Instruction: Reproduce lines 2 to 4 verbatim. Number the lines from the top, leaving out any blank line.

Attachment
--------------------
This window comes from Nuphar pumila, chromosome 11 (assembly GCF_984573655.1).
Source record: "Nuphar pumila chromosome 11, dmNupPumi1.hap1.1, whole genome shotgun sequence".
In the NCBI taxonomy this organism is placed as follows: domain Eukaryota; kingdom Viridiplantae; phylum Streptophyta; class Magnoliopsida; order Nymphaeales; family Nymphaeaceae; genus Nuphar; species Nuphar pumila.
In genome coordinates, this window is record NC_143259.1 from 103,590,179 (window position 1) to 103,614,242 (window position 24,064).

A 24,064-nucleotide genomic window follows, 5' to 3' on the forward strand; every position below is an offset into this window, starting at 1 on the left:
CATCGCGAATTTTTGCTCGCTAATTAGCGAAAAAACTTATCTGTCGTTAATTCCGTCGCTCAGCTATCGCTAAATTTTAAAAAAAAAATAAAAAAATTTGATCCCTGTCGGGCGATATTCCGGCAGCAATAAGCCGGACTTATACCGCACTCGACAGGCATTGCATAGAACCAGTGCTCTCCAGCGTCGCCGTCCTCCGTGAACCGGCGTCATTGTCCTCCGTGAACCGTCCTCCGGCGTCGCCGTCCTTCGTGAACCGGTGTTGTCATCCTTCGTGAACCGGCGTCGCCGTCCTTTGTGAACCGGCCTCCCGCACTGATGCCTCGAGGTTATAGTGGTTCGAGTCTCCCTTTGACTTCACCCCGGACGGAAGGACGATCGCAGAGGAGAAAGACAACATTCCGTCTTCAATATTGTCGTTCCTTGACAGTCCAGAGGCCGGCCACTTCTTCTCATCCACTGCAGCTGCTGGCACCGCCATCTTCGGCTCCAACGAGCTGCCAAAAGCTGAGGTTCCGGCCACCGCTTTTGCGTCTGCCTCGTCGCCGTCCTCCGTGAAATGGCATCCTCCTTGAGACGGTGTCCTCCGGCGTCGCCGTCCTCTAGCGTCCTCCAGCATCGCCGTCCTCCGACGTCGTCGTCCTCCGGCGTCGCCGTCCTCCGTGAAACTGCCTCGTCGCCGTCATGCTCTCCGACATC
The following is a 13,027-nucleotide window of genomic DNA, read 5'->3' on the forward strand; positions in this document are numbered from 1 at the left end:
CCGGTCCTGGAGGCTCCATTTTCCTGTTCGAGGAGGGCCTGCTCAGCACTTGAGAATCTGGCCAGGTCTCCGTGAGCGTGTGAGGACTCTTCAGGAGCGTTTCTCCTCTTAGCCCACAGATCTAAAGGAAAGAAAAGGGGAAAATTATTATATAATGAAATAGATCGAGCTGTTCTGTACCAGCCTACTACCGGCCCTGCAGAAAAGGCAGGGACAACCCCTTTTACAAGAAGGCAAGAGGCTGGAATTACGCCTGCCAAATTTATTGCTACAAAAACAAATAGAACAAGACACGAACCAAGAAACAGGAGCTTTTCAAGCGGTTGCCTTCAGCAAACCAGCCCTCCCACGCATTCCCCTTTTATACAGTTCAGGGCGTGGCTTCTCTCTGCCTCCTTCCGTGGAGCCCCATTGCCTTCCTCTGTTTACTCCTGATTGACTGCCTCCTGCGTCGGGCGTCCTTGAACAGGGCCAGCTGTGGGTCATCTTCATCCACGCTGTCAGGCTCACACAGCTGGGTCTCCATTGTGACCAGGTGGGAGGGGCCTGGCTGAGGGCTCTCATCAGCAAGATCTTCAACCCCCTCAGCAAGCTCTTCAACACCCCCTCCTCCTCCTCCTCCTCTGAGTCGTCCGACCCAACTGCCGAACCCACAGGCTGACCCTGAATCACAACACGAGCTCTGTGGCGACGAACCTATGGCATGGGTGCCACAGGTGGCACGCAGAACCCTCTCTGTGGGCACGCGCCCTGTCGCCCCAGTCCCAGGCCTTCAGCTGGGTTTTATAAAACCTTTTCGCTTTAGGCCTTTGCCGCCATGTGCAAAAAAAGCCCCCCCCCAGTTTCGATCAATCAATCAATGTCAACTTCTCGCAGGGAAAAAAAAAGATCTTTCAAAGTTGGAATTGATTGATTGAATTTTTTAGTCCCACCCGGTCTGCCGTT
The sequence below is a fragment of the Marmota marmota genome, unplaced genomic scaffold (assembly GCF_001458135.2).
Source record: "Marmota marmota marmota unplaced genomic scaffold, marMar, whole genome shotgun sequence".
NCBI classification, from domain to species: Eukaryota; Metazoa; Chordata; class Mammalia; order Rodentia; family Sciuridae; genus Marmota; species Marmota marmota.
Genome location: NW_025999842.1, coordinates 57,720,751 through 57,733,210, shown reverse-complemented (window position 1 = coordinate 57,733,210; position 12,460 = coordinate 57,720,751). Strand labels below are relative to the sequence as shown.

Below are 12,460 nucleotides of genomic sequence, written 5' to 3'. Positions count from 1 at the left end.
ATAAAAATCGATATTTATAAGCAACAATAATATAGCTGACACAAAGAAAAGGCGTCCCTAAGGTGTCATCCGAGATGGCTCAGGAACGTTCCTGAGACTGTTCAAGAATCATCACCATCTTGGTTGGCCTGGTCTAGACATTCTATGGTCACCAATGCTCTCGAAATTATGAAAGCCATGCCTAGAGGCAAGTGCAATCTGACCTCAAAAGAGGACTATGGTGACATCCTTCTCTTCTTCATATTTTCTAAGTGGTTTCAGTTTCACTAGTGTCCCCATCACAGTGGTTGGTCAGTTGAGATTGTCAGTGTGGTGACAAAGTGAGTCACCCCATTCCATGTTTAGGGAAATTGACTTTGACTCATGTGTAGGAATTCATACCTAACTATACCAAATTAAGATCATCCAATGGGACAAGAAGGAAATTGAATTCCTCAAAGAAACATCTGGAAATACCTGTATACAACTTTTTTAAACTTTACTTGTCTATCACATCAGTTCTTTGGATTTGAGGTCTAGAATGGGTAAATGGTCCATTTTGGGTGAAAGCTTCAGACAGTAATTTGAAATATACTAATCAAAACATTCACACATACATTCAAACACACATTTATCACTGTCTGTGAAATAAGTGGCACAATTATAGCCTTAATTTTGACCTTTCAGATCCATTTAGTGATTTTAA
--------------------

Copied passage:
Source record: "Nuphar pumila chromosome 11, dmNupPumi1.hap1.1, whole genome shotgun sequence".
In the NCBI taxonomy this organism is placed as follows: domain Eukaryota; kingdom Viridiplantae; phylum Streptophyta; class Magnoliopsida; order Nymphaeales; family Nymphaeaceae; genus Nuphar; species Nuphar pumila.
In genome coordinates, this window is record NC_143259.1 from 103,590,179 (window position 1) to 103,614,242 (window position 24,064).